Anti-Racist Action holds annual protest

Brian Wroten

Residents and students marched in the rain against police brutality Friday evening in affiliation with Kent Anti-Racist Action.

Credit: Steve Schirra

The rain made it hard for those gathered at the corner of South Lincoln Avenue and West Main Street to light their cigarettes.

It also made it hard for them to have a protest.

Despite the weather, a group of 14 Kent Anti-Racist Action members marched down West Main Street Friday night to protest police brutality.

The marchers, later joined by four more, listened to speakers at the Home Savings Plaza.

Matt Greenfield, junior applied conflict management major, said the group met Friday because the National Day Against Police Brutality was Saturday, and members wanted to show solidarity with a march in Cleveland.

He said this was also the 10-year anniversary of the first Kent Anti-Racist Action march in Kent.

Senior psychology major Jessica Stewart said she wanted to march because of problems within the justice system.

“We place our trust in the police, the community places its trust to keep them safe,” she said. “So many times they abuse that trust and power – it’s just not right.”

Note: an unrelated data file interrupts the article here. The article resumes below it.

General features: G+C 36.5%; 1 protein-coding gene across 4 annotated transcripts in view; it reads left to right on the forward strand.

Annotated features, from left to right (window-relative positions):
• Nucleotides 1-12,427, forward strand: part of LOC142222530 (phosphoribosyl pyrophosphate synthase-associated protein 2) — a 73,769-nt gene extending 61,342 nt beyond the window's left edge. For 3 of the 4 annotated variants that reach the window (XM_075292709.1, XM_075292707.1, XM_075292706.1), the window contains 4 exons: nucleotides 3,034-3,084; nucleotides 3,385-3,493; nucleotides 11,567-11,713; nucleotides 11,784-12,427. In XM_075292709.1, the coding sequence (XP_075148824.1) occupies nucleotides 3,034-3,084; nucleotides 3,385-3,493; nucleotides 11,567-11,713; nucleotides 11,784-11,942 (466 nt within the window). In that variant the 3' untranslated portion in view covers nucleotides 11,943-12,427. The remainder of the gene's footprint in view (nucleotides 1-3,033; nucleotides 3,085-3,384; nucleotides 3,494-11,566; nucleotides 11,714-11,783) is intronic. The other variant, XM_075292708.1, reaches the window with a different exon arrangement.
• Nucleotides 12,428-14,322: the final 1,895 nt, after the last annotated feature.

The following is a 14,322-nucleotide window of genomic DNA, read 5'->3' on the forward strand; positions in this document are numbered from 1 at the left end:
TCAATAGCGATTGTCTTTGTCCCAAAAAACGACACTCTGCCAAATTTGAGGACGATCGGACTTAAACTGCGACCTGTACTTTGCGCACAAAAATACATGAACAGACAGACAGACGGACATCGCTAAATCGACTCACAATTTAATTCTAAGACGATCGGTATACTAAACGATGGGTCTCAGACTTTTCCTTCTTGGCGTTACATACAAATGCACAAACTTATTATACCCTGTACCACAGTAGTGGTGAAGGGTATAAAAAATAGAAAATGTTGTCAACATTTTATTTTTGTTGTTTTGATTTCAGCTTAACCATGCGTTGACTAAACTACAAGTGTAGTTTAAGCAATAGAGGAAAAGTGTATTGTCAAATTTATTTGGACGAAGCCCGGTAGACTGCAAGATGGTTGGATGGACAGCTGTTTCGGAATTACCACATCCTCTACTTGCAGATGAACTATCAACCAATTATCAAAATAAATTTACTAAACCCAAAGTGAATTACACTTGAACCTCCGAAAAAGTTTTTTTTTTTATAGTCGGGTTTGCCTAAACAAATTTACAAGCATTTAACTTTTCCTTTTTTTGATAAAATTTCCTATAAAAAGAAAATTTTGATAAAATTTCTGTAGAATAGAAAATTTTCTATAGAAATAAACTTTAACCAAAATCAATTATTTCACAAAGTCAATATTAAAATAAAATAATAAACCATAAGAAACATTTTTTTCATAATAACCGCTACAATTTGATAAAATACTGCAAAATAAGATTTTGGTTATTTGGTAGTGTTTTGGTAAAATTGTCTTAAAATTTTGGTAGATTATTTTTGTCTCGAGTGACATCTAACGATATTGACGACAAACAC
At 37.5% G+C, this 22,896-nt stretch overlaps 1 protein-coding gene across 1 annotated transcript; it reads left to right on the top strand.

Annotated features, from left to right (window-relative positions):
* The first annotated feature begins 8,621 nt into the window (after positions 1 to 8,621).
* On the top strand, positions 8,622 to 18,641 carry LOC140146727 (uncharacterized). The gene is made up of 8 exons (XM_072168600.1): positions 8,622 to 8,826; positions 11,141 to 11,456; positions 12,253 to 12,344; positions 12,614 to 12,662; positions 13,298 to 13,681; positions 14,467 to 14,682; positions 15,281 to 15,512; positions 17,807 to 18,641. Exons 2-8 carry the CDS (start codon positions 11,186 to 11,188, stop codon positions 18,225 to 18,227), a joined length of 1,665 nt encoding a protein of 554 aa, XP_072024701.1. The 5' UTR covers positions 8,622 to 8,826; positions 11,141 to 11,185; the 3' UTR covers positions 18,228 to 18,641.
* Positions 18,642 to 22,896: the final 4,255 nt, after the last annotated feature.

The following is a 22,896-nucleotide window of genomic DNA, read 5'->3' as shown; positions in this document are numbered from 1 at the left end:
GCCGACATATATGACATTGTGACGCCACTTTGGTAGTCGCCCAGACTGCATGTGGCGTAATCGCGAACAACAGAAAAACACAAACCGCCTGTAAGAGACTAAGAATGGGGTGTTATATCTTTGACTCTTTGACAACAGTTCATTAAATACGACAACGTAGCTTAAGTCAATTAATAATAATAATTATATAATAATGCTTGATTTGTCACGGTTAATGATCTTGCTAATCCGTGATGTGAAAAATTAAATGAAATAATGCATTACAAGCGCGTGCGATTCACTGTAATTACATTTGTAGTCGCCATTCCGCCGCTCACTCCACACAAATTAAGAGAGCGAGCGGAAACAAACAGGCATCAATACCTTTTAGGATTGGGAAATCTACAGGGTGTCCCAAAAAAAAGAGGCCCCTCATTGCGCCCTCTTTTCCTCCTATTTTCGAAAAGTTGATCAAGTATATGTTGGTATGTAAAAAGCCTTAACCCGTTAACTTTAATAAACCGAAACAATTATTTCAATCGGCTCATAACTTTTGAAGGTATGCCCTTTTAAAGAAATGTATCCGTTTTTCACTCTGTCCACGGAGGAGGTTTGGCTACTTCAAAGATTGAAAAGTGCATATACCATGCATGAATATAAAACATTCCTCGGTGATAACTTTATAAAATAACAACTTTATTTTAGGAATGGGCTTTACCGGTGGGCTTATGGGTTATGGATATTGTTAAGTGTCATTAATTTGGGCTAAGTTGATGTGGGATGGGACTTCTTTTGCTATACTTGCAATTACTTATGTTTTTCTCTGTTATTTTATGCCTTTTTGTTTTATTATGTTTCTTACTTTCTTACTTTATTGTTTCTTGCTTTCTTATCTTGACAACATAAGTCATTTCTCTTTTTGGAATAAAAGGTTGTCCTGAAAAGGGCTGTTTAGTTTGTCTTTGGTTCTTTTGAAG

They marched down the relatively empty West Main Street to downtown chanting “No justice, no peace! No racist police!” Several cars passing by in the street drowned out the group’s yelling.

No comment from the police about the protest was available over the weekend.

Once at the Home Savings Plaza, the group listened to speakers. Greenfield praised the efforts of Kent Anti-Racist Action’s Copwatch project for few instances of police overstepping its bounds, which has group members listen for police activity over scanners and monitor their activity with cameras. He said the group modeled this after the Black Panther’s version, with one key difference.

“They had guns; we have cameras,” he said.

Maria Jenkins, senior fine arts major, talked about her experience in Toledo with the neo-Nazi party march turned riot. She said the police were protecting the neo-Nazis and then turned on the community.

She said she overheard a mother with two children say, “I hope the next time we call 911, they get here as fast.”

Abdul Qahhar, a former Black Panther, told the marchers not to be discouraged by small numbers because truth multiplies. To explain, he used an olive tree as an analogy.

“The olive tree takes years to grow,” he said. “You might not eat from it, but your generations will eat from it.”

Contact religion and minority affairs reporter Bryan Wroten at [email protected].